Two days later I opened my LinkedIn account, this was in October 2014. I then uploaded my favourite picture from Facebook, which, in the early 2000s, obviously was a selfie of me pouting. I then imported everything from my CV into the fields asked by LinkedIn. I then needed to do one more thing, I needed to follow all of the companies that I wanted to work for and then wait for them to follow me back so that I can have my interview. Now all I had to do was wait. And wait, and 2 years later I was still waiting. Clearly there was something wrong with either the recruiters, because my profile filled in all the blanks that LinkedIn asked of me.
It's safe to say that during those 2 years, no recruiter came my way because, well, I didn't have the most palatable LinkedIn account. So what needed to be done in order to be taken seriously as a professional in my field?
I first needed to understand the LinkedIn game before I could play it. LinkedIn is a professional social media network platform that connects professionals from across the world in different industries. The value-add about this platform is that it not only has it for job listings and a myriad of recruiters, it's also an opportunity to broaden your network authentically, receive and give testimonials about yours and your colleagues' work and update your CV as well as establishing your expertise and introducing people to your skills and thought leadership capabilities through blog posts and/or LinkedIn groups with their like-minded individuals.
However, in all of this you have to POSITION yourself correctly. LinkedIn is about perception, and how you consistently commit to it. It can be overwhelming at times to engage on the platform as a newbie, I’ve been there. Let me share 5 rules of engagement that curbed my experience and has now made it an incredible joyride, still learning on the way: 1. Invest in your Image
Your image and voice on LinkedIn will most likely not be the same as Twitter Facebook, where you’ll overshare about personal things, and update the world about your dating woes. The same goes for your images. Your profile picture doesn’t have to be you in a suit with your arms crossed and no smile to be deemed professional, however, do invest in a high resolution portrait picture that embodies your personality and invites not only recruiters and potential employees, but a professional network. You can reach out to Anthea Adams or Thandi Gula for this, they’ve incredible rates that won’t take you thousands of rands of pockets back.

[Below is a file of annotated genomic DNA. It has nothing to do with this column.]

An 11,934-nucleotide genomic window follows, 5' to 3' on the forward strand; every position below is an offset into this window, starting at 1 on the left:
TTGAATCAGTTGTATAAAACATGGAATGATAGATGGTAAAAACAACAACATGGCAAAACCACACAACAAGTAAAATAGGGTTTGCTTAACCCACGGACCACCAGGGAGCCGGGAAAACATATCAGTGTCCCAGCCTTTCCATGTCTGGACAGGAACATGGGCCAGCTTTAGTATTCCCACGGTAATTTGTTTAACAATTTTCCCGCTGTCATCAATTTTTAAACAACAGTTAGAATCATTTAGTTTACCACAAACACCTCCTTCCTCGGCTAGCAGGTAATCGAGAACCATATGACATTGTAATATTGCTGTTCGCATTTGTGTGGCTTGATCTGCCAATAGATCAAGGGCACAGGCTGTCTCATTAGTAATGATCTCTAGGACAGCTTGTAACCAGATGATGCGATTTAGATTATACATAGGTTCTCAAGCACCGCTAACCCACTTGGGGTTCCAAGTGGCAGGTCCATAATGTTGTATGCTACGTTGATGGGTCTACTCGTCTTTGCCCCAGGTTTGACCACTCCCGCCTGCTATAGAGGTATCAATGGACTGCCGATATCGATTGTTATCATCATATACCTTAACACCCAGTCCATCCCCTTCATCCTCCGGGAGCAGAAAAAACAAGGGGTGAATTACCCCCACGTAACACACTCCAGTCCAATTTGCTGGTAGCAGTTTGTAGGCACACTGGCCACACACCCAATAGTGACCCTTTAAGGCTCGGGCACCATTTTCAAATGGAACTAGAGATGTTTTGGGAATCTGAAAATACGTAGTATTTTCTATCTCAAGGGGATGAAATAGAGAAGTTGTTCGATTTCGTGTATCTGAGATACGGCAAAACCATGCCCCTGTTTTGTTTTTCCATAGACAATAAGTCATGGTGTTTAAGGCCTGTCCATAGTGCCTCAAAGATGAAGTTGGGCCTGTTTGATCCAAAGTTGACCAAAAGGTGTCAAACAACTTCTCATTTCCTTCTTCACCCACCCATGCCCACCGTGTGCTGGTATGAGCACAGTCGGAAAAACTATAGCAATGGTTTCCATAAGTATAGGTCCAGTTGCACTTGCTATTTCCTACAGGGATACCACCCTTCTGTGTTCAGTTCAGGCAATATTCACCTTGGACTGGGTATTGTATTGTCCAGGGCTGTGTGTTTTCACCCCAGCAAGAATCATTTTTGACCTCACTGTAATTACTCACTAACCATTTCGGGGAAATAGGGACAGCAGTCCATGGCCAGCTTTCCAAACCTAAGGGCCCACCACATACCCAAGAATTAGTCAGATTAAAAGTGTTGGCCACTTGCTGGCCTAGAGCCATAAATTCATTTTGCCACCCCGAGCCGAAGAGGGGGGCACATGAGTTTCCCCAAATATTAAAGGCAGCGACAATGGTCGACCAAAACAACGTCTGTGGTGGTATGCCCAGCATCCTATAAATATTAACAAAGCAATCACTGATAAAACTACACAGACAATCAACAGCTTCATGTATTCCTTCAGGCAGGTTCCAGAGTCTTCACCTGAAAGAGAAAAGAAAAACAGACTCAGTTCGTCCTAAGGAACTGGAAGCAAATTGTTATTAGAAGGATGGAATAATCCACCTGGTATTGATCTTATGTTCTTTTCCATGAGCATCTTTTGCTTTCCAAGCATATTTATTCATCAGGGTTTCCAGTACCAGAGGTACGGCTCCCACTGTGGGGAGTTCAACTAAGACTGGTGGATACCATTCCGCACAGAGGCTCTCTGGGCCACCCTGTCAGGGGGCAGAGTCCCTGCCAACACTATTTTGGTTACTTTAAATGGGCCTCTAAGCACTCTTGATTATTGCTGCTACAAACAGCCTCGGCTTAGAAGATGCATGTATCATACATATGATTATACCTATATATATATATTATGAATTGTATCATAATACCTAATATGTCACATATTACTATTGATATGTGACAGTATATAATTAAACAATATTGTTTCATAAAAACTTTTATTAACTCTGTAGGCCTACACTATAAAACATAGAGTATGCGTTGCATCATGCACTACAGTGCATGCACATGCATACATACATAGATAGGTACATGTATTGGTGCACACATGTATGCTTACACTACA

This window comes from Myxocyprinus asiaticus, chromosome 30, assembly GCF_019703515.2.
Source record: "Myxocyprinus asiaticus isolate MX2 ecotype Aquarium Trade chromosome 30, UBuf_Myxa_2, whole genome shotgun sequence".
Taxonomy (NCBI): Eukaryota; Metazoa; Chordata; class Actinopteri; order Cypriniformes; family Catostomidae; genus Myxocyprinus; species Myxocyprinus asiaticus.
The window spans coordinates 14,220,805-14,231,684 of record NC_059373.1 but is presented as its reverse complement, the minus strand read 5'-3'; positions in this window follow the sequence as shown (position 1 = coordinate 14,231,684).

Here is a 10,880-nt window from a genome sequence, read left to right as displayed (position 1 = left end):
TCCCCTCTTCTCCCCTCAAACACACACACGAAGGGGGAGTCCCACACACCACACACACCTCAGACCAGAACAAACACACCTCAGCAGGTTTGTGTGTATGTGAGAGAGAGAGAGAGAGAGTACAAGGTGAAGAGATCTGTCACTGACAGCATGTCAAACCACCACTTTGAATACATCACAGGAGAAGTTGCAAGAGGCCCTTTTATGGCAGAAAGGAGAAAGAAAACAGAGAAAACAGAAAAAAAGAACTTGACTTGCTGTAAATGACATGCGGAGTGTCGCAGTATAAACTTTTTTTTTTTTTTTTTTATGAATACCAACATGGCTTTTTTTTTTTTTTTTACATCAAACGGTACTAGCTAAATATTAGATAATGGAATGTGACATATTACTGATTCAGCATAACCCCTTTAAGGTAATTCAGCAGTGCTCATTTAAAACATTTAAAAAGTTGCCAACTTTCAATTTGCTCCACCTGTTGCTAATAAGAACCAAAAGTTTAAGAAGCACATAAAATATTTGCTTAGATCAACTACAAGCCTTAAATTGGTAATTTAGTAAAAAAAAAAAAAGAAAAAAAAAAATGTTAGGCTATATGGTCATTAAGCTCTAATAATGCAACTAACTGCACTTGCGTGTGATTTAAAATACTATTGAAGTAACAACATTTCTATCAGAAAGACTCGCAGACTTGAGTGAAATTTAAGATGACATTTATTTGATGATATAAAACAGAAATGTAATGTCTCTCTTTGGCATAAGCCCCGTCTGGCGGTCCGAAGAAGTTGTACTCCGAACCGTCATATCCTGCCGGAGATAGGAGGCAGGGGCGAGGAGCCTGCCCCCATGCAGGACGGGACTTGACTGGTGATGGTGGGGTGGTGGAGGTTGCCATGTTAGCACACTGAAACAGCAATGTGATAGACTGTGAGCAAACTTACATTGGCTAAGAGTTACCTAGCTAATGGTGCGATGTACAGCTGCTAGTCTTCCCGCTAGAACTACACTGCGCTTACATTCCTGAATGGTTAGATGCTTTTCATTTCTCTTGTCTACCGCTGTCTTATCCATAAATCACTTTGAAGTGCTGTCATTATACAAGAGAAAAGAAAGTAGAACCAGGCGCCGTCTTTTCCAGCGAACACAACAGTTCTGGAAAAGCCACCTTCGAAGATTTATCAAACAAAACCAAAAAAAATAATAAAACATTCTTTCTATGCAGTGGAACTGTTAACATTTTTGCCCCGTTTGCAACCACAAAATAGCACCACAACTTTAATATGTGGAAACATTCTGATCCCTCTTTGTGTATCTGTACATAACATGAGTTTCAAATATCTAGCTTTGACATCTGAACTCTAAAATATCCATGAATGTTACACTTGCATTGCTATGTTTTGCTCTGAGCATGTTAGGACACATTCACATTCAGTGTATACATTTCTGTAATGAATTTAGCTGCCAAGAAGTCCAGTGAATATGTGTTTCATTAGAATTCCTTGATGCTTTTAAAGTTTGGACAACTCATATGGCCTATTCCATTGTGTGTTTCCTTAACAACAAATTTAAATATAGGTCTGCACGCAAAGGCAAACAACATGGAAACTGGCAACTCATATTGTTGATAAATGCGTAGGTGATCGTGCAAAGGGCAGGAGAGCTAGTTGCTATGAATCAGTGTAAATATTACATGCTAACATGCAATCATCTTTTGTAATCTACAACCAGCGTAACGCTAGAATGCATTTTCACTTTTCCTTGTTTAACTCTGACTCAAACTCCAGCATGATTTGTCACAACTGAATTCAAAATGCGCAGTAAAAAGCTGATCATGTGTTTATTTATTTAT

2. "What do you do?"
Without a potential connection having to go through your entire profile or your account, LinkedIn has an incredible feature for you to provide a summary of what you do, and ultimately why you are on LinkedIn. Use this feature to your advantage, because it is your image, job title and executive summary that ultimately makes the first impression and first perception about who you and your work are.
3. Thought Leadership Positioning
Now let’s be clear, having a shiny image and a crisp executive summary doesn’t mean that people will now immediately come to your profile like a swarm of bees, invite them. This you can do through engaging with posts, and also through creating your own. This can be through posting images and status uploads, and one through a blog post. This is one of the most powerful ways to positon your brand as a leader in your market. People want to know how much you know about your market, and essentially be able to trust you about your thoughts an expertise on subject matters in your industry. Create blog posts atleast every two months if you’re starting out, and continuously market your thought pieces.
LinkedIn is all about relationship building, and finding ways to add value to your connections, and vice versa. Once you’ve made a connection, send a simple “Thank you so much for connecting!” or “Thank you for the connection, Much appreciated, I trust we will add value in each other’s lives. Best regards,” follow up note to initiate the relationship. This doesn’t mean that you’ll immediately work together, but you showing interest is a great first step!
As I wrap up this post, I’ve also just discovered a new application from Cape Town, South Africa called KnektMe. It’s the perfect app for the introvert who sometimes doesn’t know how to navigate their way at a tech event or a business lounger. KnektMe is a proximity based networking tool that uses Bluetooth to discover other users within a specific area. Don’t let your shyness get the better of you networking, and let’s continue to use technology to App(size) our careers!
Images by Thandi Gula Photography (left) and Anthea Adams Photography (right)